Mysteries of the Tarot--for all levels

Those of you discovering your Tarot decks for the first time might be learning that your decks are split into 2 groups–the cards with titles (like “The Fool”) and the cards with suits (like Swords or Cups). Did you know that these groups are called “Arcana”? That’s just a fanciful Latin word which means “mysteries not apparent to the uninitiated.”

Well, congratulations! YOU are now on your way to becoming one of “the initiated”!

I’d like this thread to be a companion to Sammy’s Beginner’s Journey through the Corpus Spiritus Tarot thread, where we pull back the veil and peer into some of the mysteries behind these cards and tie the Corpus Spiritus deck into some of the esoteric topics we discuss here on the rest of the forum.

I’m going to begin this conversation at what some of our experts (I see you there! :wink: ) might consider a “beginner” level, because I’d like this thread to be like the rest of our forum and include as many friends who want to play.

I’ll be pacing myself along with Sammy’s thread, as I don’t want to be a spoiler for his fun. But feel free to join in this conversation and take it wherever interests you as well. (If I wanted to be The Lone Voice, I’d write a Kindle book instead of opening a discussion thread. :laughing: )

So let’s start in!


So, the Arcana, huh? What’s up with that, right?, you might be asking. That question alone has caused all manner of discussion among scholars (And we could have a lot of fun for a long time with that topic just by itself) because a lot of it is speculation and theory.

Since I love myself some fanciful stories, let me share one fanciful story that I was taught way back when when I was learning about the Tarot. (I have no idea how true it is but I think it sets the stage nicely for us.)

I was told that way back when (long before the Visconti deck was created in the 1400’s) the Tarot was devised by the mystery schools (some have speculated going back at least as far as Ancient Egypt) as a tool of sharing, teaching and preserving ancient esoteric knowledge. These masters put their understandings into a form that was transportable and could be understood by anyone with eyes.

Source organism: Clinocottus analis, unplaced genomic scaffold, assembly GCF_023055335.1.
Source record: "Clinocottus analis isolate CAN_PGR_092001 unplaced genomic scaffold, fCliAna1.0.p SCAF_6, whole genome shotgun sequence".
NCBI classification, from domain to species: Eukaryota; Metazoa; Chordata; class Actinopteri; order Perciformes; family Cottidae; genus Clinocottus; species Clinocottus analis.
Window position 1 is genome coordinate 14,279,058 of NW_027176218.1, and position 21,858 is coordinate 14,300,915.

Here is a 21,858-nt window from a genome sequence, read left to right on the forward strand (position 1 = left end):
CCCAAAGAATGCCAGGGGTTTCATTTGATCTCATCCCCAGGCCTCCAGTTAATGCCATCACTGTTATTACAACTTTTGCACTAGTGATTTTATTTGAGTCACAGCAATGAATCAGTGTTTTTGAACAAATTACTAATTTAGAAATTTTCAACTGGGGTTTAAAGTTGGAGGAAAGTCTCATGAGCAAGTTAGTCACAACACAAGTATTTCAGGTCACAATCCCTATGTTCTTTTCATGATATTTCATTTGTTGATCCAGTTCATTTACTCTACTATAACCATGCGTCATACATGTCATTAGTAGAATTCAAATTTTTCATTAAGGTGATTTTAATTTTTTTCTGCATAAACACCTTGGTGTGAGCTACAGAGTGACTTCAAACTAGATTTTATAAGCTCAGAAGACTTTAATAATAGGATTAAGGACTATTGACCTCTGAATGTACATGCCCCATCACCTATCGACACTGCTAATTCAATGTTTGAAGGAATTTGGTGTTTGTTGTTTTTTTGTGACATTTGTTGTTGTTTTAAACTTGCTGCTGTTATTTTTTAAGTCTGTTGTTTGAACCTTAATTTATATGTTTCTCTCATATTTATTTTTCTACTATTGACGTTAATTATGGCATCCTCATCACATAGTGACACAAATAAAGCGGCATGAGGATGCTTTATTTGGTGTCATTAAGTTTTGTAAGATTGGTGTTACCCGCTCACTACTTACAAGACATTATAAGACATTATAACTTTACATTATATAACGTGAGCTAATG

Images were carefully crafted for 2 reasons. The first reason was an acknowledgement that many in their worlds could not yet read. Even those who could read were often limited to reading a single language. Images had the potential to be understood regardless of the owner’s ability to read or their ability to read the language of the author of the card. (This last bit comes in handy for the next chapter of this story.)

The other reason for images was a wise understanding (these were Masters, after all :wink: ) that our unconscious doesn’t “speak” in words. Our unconscious communicates in images. So, these images speak directly to your unconscious. (Neat, right?) And that’s doubly neat because these wise Masters also understood that out unconscious connects to our Higher Self, to the Collective Unconscious and to Source/All-That-Is/Whatever-You-Want-to-Call-It.

Continuing with my fanciful story, in ancient times (during the times of the ancient mystery schools of Egypt and the rest of the Fertile Crescent) those Masters witnessed the destructions of their great libraries holding their teachings. They probably suffered personal persecution, too.

So, they created these decks, in a form that’s transportable and which could be understandable (by those “with eyes to see,” as the phrase goes), containing their understandings.

[ETA: More recent scholars were concerned about “putting a loaded gun into the hands of babies” (as one described it), meaning these mysteries are powerful and, without intelligence or supervision, these powerful mysteries had the potential to be dangerous. So, it became common to misdirect noobs to protect them. This practice of “blinds” became common in and indentified during the 18th and 19th centuries. I’m added this idea here because sometimes the image of the cards doesn’t always depict what you might think it does at first glance. Like with The Fool card.]

My story says they then gave these decks to various nomadic people (who were likely to escape the frequent invasions of the time) who then brought these decks to new lands, preserving their knowledge and beginning a journey across the ages to your hands. You’re holding a testament to an adventure that spans across the ages. Wow!


There are many ways of looking at the mysteries of your cards. (And hopefully, we’ll be discussing them here in this thread!)

The framework that has most resonated with me has been “The Fool’s Journey” or the journey of Spirit into fully manifested form. IOW, the process of creation or, as someone else has said here in another thread, the process of “turning energy into things”–the process of manifestation. (And isn’t “everyone” talking about “manifestation” on YouTube these days?)

(And, again, this isn’t The Only Way to look at the Tarot. It’s simply the way that’s resonated most to me. And this way means we’ll diverge from the order of Sammy’s thread when we get to the suit cards, the Minor Arcana.)